I would also recommend the Astral SeaWolf or similar astral BA for women. It is a two piece design and the figure hugging bit is under the bust so doesn’t squash the female chest. The upper portion is loose and floppy so although there is a bit of bulk you don’t notice it.

User avatar
PeterG
Posts: 816
Joined: Thu Mar 09, 2006 4:36 pm
Location: On the water, or in the woods
Has thanked: 3 times
Been thanked: 16 times

Re: BA/Life jacket advice.

Post by PeterG » Sat Jul 27, 2019 8:22 pm

Any reviews of the peak wrap around?

CM2
Posts: 70
Joined: Mon Jan 07, 2008 8:32 pm
Been thanked: 1 time

Re: BA/Life jacket advice.

Post by CM2 » Mon Jul 29, 2019 10:31 pm

charleston14 wrote:
Thu Jul 18, 2019 11:04 pm
Let’s suppose you’re back in the kayak somehow. you now have to deflate the life jacket and repack it, and the cylinder has been used up, you may capsize again whilst faffing with it and if you do capsize again, for whatever reason, you will have no added buoyancy until you blow air in to it manually, ..if the cold water shock hasn’t caused you to hyperventilate, which it probably will.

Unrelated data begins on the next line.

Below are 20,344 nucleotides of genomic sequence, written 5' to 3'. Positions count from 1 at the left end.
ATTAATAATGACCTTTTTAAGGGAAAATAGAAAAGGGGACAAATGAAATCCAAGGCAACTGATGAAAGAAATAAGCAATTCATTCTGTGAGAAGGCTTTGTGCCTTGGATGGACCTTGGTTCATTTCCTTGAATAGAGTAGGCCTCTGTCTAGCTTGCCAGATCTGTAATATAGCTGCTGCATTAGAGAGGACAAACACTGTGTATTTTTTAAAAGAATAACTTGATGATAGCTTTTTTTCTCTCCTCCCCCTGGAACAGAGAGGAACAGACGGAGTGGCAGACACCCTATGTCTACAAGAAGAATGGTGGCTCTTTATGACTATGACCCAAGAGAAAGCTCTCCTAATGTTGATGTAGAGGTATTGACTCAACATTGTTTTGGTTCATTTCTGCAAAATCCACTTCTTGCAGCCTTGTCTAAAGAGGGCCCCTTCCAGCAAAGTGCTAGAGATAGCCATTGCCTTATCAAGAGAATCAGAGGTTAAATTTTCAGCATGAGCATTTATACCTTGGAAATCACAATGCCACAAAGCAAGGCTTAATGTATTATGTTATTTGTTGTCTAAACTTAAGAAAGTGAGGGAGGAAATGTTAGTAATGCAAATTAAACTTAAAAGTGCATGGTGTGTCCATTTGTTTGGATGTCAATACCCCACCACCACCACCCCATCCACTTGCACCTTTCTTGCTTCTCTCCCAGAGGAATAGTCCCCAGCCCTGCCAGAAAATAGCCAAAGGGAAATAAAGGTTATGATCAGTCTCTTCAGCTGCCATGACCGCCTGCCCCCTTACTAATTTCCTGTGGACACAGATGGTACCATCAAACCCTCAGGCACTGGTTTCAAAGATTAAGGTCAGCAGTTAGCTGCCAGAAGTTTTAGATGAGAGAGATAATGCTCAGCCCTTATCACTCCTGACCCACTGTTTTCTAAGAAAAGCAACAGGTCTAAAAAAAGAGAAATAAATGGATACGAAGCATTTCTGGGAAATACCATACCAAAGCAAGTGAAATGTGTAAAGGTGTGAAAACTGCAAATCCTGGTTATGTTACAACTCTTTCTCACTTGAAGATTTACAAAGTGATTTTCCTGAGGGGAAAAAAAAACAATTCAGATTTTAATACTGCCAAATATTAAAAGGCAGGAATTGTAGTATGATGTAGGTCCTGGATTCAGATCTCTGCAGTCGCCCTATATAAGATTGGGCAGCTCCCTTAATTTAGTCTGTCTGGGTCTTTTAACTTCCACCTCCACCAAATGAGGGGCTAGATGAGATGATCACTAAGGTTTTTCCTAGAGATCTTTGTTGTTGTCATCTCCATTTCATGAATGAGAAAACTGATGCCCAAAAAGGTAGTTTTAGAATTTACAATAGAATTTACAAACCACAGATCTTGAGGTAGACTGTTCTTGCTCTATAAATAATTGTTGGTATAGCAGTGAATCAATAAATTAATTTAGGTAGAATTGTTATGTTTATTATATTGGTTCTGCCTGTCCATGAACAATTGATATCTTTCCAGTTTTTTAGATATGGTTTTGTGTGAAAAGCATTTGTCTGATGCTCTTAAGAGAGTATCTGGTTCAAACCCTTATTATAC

If she does decide to go the life jacket route she really needs to have at least one preferably 2 or 3 spare cylinders. You should be OK rafted up while faffing with it (but you definitely need to be able in inflate again if you have another swim.

Another thing to bear in mind is the spray deck means a crotch strap is not an option. The higher level of flotation a life-jacket brings also means there is more force trying to pull the life jacket over your head, tests with sailors has shown that while most find a crotch strap uncomfortable and a pain while on deck if they go for a swim they really wish they had is attached. An very well fitting life jacket might be ok but you might need to try a number of styles to get the right one.

User avatar
MikeB
Posts: 8063
Joined: Tue Apr 29, 2003 9:44 pm
Location: Scotland
Has thanked: 9 times
Been thanked: 14 times

Re: BA/Life jacket advice.

Post by MikeB » Tue Jul 30, 2019 3:48 pm

She might find it worthwhile looking at the K/tat range of BAs.

Post Reply